• Therefore, in the above-mentioned case, the respondent is liable to pay GST under RCM on ocean freight even when he was not a party to the contract.
  • Further, while computing custom duty on imported goods, the value of freight is included in taxable value.
  • Therefore, the respondent filed a writ petition before hon’ble Gujarat High Court contenting:
    • N/No. 8/2017 and 10/2017 are ultra vires the IGST Act and CGST Act.
    • customs duty is levied on the component of ocean freight. Therefore, a levy of IGST on the same amount would result in double taxation 
    • in the case of a CIF contract, service is provided by a foreign shipping line located in non-taxable territory to an exporter located in non-taxable territory by a vessel outside the territory of India. Therefore, a such transaction can’t be subject to IGST under RCM.
  • Hon’ble Gujarat High Court held that impugned notifications are unconstitutional for exceeding the power conferred by the IGST and CGST Act.
  • Aggrieved by order of Gujarat High Court, Union of India filed an appeal before Apex court.

2. Question before Apex Court

  • whether an Indian importer is liable to pay IGST under RCM on ocean freight paid by the foreign seller to a foreign shipping line for transport of goods sold on a CIF basis?

3. Observations made by Hon’ble Gujarat High Court 

The view was accepted by the Hon’ble Gujarat High Court and held that impugned notifications are unconstitutional. The Gujarat High Court in its order stated as under

  • 1. As per Section 2(93) of the CGST Act, The importer of goods on a CIF basis is not the recipient of transport services. 
  • Section 5(3) of the IGST Act enables the Government to stipulate categories of supply, i.e., when a transaction is an inter-state supply or intra-state supply. It does not specify the third party as a recipient of such supply.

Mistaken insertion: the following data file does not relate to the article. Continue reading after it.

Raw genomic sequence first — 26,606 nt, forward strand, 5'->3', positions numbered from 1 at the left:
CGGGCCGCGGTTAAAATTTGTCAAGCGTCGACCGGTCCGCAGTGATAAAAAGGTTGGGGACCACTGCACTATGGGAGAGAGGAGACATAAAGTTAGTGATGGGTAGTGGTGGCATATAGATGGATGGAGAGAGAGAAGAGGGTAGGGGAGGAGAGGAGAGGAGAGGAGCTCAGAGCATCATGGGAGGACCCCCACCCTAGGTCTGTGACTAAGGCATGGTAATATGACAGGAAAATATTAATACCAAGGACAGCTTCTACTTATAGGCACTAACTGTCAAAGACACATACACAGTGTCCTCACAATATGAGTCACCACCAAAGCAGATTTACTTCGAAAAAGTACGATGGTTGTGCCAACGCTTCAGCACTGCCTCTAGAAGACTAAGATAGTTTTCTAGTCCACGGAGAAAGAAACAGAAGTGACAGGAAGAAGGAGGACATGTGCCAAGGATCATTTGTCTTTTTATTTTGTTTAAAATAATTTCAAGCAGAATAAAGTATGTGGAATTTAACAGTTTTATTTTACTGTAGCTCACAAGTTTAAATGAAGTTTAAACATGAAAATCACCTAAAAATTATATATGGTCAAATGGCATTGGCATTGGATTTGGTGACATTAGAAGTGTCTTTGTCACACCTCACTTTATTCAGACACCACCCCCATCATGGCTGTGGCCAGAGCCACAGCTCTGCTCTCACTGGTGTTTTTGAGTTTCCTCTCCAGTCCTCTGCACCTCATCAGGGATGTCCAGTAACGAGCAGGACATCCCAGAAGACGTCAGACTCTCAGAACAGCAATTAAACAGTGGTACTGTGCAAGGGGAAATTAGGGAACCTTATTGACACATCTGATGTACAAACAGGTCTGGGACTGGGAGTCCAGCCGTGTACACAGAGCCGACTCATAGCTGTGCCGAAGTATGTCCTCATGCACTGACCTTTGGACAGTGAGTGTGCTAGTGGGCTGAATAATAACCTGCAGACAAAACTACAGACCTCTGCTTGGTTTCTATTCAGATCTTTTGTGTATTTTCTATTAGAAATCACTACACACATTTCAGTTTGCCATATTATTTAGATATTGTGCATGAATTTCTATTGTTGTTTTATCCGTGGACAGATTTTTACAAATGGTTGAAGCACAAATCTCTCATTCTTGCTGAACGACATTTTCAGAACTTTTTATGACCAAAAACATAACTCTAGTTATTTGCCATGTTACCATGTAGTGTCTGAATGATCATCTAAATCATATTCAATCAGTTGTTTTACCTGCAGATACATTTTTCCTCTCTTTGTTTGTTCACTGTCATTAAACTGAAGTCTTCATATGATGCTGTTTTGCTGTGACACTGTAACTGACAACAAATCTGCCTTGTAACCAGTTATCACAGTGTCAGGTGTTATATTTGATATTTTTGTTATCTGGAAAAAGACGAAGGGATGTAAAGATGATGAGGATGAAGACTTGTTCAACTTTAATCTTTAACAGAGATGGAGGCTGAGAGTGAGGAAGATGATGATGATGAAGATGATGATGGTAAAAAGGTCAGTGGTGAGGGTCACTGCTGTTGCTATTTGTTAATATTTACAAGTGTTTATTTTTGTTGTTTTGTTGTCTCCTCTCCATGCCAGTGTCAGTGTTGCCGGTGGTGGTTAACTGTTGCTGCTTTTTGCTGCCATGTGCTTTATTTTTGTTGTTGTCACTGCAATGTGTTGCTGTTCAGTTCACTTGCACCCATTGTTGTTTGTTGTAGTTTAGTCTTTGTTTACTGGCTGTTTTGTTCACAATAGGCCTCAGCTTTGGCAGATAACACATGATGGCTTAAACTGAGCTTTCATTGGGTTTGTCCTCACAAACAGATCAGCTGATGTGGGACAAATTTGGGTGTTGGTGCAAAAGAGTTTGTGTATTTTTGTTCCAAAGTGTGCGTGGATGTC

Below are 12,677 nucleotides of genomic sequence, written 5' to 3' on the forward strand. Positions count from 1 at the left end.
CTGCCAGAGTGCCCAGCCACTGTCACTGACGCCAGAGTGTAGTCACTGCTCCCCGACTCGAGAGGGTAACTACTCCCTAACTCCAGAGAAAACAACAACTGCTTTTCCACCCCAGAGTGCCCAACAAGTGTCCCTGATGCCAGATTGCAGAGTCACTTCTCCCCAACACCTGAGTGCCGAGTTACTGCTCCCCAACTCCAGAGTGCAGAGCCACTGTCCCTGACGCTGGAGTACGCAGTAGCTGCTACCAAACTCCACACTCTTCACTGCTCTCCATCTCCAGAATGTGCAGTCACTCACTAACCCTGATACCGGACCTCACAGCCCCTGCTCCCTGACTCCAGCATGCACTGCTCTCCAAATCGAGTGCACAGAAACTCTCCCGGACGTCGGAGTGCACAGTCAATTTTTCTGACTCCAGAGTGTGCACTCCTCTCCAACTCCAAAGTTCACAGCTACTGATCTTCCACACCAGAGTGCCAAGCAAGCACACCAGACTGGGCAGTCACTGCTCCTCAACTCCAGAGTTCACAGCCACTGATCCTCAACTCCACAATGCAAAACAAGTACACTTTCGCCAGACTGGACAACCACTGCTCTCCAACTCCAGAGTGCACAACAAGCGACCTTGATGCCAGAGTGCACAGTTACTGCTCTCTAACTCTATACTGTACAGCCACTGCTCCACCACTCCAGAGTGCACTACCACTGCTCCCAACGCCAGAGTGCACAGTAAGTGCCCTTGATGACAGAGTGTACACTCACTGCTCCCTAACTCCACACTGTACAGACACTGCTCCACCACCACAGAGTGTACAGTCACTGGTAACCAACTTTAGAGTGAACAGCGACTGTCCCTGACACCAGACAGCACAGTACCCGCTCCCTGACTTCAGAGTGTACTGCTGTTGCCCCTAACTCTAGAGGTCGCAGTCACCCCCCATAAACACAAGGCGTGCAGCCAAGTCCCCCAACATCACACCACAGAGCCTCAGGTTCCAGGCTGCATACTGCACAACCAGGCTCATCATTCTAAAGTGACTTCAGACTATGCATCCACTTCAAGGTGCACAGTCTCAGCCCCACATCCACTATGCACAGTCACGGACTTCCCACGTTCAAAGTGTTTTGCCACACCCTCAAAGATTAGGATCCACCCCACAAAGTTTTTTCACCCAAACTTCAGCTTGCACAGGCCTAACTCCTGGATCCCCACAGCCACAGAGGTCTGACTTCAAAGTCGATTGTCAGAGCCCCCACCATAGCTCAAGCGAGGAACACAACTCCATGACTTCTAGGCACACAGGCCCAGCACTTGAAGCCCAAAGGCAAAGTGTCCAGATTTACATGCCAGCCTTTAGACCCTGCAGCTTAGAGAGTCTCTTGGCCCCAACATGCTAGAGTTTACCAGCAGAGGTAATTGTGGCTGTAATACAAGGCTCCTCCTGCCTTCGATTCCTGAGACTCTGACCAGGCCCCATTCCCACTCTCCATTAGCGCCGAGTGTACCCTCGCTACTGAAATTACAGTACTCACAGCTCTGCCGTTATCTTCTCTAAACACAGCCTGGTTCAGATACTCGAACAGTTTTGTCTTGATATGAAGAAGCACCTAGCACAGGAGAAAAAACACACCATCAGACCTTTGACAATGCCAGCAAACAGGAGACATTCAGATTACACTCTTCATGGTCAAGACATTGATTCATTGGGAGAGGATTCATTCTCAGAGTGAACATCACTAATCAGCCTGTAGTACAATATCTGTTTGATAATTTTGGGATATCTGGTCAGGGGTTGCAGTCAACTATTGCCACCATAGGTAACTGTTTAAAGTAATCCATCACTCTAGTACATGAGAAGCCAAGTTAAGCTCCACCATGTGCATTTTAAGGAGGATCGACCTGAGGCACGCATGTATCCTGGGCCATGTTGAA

• “import of service” means the supply of service where the supplier of service is located outside India, the recipient of service is located in India and the place of supply of service is in India.
  • In the case of goods transported on a CIF basis, the recipient of service is the foreign exporter who is outside India.
  • Sections 12 and 13 specify the place of supply in various scenarios. However, Neither of them will apply if both the supplier and recipient of service are based outside India. 
  • Merely because service terminates in India does not make the service of supply of transportation to be taking place in India. 
  • The importer is not the “recipient” of the service under Section 2(93) of the CGST Act. Therefore, it will not be able to avail ITC under Section 16(1) of the CGST Act. 
  • Since the importer pays customs duties on the goods which include the value of ocean freight, the impugned notifications impose double taxation through delegated legislation, which is impermissible. 

4. Relevant Legal Extract

  • Relevant legal extracts of the notifications are reiterated below for ready reference: